Colleen Wevodau, President of Calvary Women’s Services Board of Directors and Senior Manager at Baker Tilly Virchow Krause, posted an article about the Baker Tilly Wishes campaign announcing that Calvary is one of five organizations to receive a $10,000 grant.

DC Central Kitchen received a large food donation from Tyson Foods in an effort to assist federal workers affected by the government shutdown according to KARK. DC Central Kitchen was also highlighted in WTOP for their efforts to provide fresh produce and healthy snacks to low-income areas.

The Keegan Theatre is having a special food drive throughout its run of The Baltimore Waltz to benefit Food & Friends according to Broadway World.

Humane Farm Animal Care’s animal welfare rating program was featured on Vox.

Miriam’s Kitchen discussed the limits of the Supplemental Nutrition Assistance Program in The Washington Post.

Washington Regional Alcohol Program President Kurt Erickson commented on a recently released report about the increase of drunk driving related deaths in 2017 in Montgomery Community Media, WJLA, and The Washington Post.


January 12 – 25

Bright Beginnings, N Street Village and So Others Might Eat raised a total of $254,837 in this year’s The Washington Post Helping Hand Campaign. Over 1,472 individuals donated to the organizations this holiday season.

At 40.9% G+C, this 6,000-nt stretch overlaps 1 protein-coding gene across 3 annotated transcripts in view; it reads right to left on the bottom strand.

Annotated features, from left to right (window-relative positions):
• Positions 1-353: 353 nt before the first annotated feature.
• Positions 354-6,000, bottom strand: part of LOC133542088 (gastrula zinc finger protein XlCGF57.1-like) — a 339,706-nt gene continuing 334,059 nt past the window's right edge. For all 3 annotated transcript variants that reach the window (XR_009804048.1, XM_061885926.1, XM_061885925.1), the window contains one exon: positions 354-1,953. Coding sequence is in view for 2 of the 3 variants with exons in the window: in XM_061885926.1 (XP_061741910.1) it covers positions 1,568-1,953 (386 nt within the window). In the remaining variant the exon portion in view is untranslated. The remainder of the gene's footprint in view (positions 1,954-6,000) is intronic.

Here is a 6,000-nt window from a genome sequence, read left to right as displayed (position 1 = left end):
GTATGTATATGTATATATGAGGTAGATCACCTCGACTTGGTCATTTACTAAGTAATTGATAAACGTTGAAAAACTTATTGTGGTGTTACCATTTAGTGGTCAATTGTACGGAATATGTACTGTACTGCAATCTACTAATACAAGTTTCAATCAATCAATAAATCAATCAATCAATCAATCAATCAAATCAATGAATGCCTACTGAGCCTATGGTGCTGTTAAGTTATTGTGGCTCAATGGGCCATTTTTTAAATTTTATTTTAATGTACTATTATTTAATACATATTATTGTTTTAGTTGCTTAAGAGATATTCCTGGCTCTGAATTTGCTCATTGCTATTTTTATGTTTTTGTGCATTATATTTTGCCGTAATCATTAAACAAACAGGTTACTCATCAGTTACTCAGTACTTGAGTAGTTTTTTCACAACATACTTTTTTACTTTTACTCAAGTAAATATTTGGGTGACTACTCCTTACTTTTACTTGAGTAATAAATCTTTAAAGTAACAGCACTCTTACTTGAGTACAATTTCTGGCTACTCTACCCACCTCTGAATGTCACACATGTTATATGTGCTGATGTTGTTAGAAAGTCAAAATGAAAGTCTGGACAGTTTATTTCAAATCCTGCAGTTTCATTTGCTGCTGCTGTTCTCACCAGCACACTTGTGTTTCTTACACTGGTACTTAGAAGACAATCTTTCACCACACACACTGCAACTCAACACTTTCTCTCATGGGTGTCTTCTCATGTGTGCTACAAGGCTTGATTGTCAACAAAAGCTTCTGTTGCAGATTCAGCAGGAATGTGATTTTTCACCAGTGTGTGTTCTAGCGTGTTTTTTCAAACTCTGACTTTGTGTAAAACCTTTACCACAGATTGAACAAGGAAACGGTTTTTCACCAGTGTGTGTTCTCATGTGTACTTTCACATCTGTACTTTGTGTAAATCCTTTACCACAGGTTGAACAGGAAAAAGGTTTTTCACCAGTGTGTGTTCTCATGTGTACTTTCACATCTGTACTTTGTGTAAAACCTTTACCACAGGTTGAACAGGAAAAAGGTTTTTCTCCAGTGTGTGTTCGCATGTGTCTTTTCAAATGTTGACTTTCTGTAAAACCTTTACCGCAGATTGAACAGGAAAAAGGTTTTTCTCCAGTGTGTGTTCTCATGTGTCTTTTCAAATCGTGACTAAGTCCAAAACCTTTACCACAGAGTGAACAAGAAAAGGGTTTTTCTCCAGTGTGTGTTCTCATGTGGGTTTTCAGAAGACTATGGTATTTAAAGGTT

Brighter Strategies and Alliance for Nonprofit Management will co-sponsor a one-day seminar, Racial Equity and Implications for Capacity Building Practice: A Deeper Dive, on February 22 at the Chicago School of Professional Psychology, 901 15th Street, Washington, DC.

Casey Trees discussed the relocation of a 600,000 pound tree in Washington, DC on WAMU 88.5.

Center for Digital Democracy Executive Director, Jeffrey Chester, discussed data privacy regulation in USA TODAY.

Research by the Center for Law and Social Policy (CLASP) revealing Asian-American students pursuing higher education have the highest amount of unmet financial needs was featured in NBC News.

Food & Friends extended its services to furloughed federal employees dealing with a serious illness according to The Washington Blade.

Friends of Kenilworth Aquatic Gardens Executive Director, Tina O’Connell, discussed ways the government shutdown impacted volunteer efforts over the MLK weekend in WAMU 88.5 and The Washington Post.